Is GDPR Self Certification possible?
The General Data Protection Regulation (GDPR) will become law on 25 May 2018. It is the first major overhaul of data protection in the UK for 20 years. The purpose is to:
Give data subjects more rights to their information.
Have more transparency regarding what organisations and companies are doing with their information.
Ensure that any organisation which collects, handles or shares personal data does so with a clear and lawful purpose.
The major changes in the new regulation have caught many off guard. The rules under the current Data Protection Act 1998 (DPA) can be seen as arduous, so some organisations may not be fully informed about the requirements of the law and could have been breaking the regulations without realising it. The new laws within the GDPR will seriously impact the way an organisation communicates with their audiences, how they process data and who they share that data with.
The GDPR aims to give clearer guidelines for communications, such as consent-based preferences for data subjects; organisations won’t be able to communicate with their customers, members and supporters without a good and lawful reason. There is also the potential for hefty monetary penalties to discourage offenders from taking any chances with personal data, let alone the horror of having your reputation ruined by a newspaper headline. Penalties will be rising from a top limit of £500,000 to an incredible £20 million. The supervisory authority in the UK, the Information Commissioner’s Office (ICO) will have new powers, such as the right to enter premises, the right to audit at any point and the right to reprimand organisations. Interpreting the new rules to fit your special circumstances is vital to maintain growth in your organisation.
The GDPR positively encourages organisations to appoint a Data Protection Officer (DPO), regardless of any mandatory need. You’ll definitely need a DPO if your organisation employs more than 250 employees, processes large volumes of data or collects special category data. Without a DPO, someone within the organisation must have the responsibility of ensuring that compliance is achieved and maintained. In short, a GDPR champion should be appointed. Smaller organisations, or organisations processing lower levels of data, will still need to appoint a Data Controller. This is the person who takes responsibility for data on a daily basis – what is collected, why, who it’s shared with and how long it is kept.
The Data Controller is likely to be handling the data held by the organisation already, appointing processors and keeping things up to date. The Data Controller will need to familiarise themselves with the new rules quickly and implement new tools that can be used to facilitate and support their role in order to guarantee their organisation is managing their data in the manner the laws of the GDPR require.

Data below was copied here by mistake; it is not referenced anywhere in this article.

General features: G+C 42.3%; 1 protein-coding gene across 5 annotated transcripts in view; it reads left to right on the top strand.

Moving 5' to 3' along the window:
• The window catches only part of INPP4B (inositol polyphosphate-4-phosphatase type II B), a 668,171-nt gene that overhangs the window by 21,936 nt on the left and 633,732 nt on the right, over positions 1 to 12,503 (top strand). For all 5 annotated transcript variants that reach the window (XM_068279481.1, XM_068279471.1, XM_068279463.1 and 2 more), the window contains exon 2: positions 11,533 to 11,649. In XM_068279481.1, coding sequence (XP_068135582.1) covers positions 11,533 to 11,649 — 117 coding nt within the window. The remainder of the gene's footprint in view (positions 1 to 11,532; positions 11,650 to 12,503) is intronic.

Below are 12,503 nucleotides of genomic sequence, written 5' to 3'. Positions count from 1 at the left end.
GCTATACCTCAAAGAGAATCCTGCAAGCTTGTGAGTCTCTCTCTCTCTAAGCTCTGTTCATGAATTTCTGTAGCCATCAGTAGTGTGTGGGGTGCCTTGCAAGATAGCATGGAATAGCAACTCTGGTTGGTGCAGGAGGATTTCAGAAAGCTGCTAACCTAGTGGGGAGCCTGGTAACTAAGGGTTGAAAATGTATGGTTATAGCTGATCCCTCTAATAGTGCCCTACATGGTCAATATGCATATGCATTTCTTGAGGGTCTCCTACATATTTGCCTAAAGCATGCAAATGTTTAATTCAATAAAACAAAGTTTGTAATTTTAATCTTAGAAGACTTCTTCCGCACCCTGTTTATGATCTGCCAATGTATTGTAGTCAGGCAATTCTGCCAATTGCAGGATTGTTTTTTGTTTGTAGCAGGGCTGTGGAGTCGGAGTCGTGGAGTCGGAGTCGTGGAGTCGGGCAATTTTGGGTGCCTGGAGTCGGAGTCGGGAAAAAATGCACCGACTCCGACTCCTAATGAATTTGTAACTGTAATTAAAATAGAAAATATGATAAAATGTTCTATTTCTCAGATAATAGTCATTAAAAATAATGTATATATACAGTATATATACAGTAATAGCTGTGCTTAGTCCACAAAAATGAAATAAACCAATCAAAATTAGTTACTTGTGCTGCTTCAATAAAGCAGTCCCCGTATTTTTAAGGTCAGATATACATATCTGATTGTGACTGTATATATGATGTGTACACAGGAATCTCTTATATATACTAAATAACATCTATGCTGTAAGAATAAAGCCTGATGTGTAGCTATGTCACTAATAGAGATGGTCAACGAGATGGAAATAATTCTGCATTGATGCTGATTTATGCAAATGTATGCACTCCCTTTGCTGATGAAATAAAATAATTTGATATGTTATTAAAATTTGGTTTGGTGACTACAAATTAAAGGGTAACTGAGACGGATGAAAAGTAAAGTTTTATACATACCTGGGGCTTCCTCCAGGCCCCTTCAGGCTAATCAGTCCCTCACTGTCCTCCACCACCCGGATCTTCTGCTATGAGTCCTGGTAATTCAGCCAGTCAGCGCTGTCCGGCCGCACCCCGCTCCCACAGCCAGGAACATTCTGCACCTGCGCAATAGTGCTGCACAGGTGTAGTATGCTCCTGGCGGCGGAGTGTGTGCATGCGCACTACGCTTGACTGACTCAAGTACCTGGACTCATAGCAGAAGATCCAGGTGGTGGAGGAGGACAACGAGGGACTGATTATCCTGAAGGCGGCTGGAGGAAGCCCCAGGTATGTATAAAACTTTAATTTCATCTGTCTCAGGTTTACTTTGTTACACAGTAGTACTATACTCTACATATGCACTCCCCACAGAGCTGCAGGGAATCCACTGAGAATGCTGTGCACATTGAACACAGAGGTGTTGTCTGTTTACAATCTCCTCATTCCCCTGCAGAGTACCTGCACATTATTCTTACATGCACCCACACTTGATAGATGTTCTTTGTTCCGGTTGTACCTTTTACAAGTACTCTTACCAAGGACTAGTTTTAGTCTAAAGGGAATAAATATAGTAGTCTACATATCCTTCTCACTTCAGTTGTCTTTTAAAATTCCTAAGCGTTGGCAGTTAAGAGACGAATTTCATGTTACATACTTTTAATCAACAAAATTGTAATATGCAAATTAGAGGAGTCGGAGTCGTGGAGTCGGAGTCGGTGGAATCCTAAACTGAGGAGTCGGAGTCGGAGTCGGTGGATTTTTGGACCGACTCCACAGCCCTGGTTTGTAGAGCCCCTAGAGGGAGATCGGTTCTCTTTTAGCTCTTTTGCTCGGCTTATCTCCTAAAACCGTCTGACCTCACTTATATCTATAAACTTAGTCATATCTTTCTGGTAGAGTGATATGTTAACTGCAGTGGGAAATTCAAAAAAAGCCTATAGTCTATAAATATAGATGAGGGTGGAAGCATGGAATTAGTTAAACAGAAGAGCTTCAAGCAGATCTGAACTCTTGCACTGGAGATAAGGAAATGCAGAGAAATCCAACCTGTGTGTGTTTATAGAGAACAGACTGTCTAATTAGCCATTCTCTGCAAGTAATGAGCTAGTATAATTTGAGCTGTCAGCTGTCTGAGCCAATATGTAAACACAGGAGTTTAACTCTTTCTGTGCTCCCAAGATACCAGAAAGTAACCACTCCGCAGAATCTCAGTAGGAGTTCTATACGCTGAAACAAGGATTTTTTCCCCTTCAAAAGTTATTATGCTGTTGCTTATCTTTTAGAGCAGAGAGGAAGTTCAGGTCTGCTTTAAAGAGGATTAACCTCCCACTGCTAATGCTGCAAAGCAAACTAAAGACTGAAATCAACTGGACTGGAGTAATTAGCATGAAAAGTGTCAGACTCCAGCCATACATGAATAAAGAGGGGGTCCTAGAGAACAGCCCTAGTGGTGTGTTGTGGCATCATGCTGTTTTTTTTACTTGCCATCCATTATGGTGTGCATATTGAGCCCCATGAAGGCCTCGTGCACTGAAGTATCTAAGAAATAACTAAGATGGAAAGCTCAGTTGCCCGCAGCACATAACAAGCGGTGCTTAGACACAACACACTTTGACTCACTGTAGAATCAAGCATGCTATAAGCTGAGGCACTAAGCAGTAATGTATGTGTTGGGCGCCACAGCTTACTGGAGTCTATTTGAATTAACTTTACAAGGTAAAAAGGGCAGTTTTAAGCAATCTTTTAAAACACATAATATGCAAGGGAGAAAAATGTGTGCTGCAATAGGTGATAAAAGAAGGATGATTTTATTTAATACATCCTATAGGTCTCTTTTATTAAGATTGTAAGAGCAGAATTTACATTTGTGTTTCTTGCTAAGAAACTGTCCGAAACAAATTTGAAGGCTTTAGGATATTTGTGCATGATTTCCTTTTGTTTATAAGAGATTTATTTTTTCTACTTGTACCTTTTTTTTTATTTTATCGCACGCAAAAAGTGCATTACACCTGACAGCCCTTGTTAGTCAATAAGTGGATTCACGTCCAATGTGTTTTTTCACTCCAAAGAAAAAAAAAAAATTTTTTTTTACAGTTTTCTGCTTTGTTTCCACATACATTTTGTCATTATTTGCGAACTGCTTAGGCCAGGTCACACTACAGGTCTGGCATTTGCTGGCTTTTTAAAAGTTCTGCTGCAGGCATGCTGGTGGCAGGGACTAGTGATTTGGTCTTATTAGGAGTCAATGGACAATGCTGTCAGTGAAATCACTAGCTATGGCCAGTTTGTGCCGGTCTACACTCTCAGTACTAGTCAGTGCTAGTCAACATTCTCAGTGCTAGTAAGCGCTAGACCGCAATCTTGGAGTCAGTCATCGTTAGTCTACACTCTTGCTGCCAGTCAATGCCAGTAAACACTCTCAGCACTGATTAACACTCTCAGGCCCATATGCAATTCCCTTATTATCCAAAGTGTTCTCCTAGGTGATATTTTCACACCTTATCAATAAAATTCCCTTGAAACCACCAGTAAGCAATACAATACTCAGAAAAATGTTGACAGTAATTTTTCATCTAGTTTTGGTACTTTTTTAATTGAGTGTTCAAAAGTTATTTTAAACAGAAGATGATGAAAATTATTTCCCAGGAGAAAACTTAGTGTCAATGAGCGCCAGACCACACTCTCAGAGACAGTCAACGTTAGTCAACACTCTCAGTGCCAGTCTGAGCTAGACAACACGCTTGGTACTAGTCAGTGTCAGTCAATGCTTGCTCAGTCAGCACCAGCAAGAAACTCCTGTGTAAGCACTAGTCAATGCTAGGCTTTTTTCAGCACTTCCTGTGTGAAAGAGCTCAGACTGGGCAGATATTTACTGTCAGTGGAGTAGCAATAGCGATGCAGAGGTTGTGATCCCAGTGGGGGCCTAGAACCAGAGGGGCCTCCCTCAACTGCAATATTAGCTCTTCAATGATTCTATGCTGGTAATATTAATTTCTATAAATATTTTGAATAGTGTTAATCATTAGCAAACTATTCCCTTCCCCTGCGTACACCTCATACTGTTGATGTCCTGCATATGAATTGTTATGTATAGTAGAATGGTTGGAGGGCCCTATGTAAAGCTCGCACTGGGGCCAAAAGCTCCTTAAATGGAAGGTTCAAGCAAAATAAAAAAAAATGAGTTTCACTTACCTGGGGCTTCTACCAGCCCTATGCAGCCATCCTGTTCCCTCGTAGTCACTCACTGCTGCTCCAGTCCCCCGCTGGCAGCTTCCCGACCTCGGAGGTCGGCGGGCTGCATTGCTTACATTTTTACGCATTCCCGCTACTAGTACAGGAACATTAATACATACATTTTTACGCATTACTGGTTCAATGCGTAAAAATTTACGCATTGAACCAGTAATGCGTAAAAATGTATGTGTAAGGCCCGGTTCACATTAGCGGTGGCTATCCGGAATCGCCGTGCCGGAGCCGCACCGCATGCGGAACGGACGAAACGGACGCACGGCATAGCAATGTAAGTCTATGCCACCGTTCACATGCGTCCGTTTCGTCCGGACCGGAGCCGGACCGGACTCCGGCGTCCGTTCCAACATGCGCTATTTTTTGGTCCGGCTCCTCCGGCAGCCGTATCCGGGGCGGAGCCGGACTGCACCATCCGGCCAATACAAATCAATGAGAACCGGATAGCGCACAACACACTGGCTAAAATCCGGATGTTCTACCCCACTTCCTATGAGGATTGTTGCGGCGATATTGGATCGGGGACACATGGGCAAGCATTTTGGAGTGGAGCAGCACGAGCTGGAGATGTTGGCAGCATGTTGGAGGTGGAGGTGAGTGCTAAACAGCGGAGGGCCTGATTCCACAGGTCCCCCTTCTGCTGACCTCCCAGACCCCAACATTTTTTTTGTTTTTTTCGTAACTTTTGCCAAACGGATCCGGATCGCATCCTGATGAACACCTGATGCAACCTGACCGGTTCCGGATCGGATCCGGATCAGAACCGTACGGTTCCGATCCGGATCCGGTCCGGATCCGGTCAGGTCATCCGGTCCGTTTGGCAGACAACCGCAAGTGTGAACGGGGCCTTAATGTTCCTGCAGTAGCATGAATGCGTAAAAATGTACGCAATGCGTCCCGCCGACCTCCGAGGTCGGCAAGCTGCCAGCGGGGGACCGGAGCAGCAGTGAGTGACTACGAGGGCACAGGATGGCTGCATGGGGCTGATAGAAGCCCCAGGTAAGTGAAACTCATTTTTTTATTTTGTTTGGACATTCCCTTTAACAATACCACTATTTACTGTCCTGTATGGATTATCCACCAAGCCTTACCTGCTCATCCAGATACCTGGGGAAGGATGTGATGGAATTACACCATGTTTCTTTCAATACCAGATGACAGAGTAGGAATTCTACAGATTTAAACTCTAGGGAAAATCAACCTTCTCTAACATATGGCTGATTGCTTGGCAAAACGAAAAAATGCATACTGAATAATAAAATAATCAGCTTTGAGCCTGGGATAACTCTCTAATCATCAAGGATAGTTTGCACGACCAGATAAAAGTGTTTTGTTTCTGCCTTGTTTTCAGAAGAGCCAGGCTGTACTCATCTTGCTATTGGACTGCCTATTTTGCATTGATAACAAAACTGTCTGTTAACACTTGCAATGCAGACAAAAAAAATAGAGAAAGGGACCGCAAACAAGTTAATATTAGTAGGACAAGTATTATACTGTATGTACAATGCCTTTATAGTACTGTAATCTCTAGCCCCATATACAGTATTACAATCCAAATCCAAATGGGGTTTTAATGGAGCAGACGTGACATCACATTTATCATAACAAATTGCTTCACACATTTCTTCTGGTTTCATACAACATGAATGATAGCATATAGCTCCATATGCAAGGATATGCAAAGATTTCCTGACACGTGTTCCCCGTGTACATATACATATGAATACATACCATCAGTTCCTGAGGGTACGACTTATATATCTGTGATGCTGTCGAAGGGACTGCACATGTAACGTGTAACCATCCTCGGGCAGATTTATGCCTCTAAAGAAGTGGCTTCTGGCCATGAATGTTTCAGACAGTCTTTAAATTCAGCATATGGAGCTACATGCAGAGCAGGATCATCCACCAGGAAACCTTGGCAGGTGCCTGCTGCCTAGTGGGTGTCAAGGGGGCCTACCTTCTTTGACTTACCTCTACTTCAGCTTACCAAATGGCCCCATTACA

The first step towards compliance is to build policies for your organisation that comply with GDPR. Self-Certification offers a simple and cost effective way to do this. For example, ClearComm can provide organisations with a Self-Certification Online Portal system which boasts a number of different features to assist the compliance process and ensure that an organisation’s transition to compliance is in line with industry-approved standards. The portal is dynamic to ensure that any new information or changes to the law are immediately available for users to see and, subsequently, action any necessary alterations. The portal includes templates for policies and procedures, online training modules and consultancy assistance to the person in charge of data.
The journey towards compliance should not be feared. There are some really positive aspects of GDPR which will help organisations look at refreshing ways to engage with their audiences and could potentially unveil major cost savings. Many organisations spend sizeable portions of their budget marketing to their target groups, much of which is wasted by using out-of-date data. Keeping inaccurate data is a waste of time; closely assessing your data population to check it is right is common sense and a great discipline.
Other benefits of the GDPR:
Relationships and better transparency – The GDPR demands that every organisation must be able to demonstrate that it processes data fairly. By demonstrating this to customers, supporters and members’ organisations create better and stronger relationships, with more longevity.
Data protection by design – Data protection should be an integral part of your organisation. All stakeholders, from staff to customers, will see the difference and understand the value of protecting data.
Complaints and organisational challenges – Along with GDPR, compliance will result in fewer complaints. Data subjects will trust organisations with their personal information and, because the conditions for delivering communications will be right, they are more likely to accept them. Without these challenges, organisations will have more time to deliver their core objectives.
Refresh procedures – The GDPR is a chance to refresh the way things are done and ensure your policies and procedures are right, lawful and future-proof. Take the opportunity to create clear and easily understood processes for staff, customers and supporters.
Security – Checking data security has always been a must, but this is a great opportunity to make it robust and fit for purpose. It will be money well spent.
We believe that, ultimately, data subjects will recognise that their data has been treated with respect and this will result in a much better and more transparent relationship with the organisation.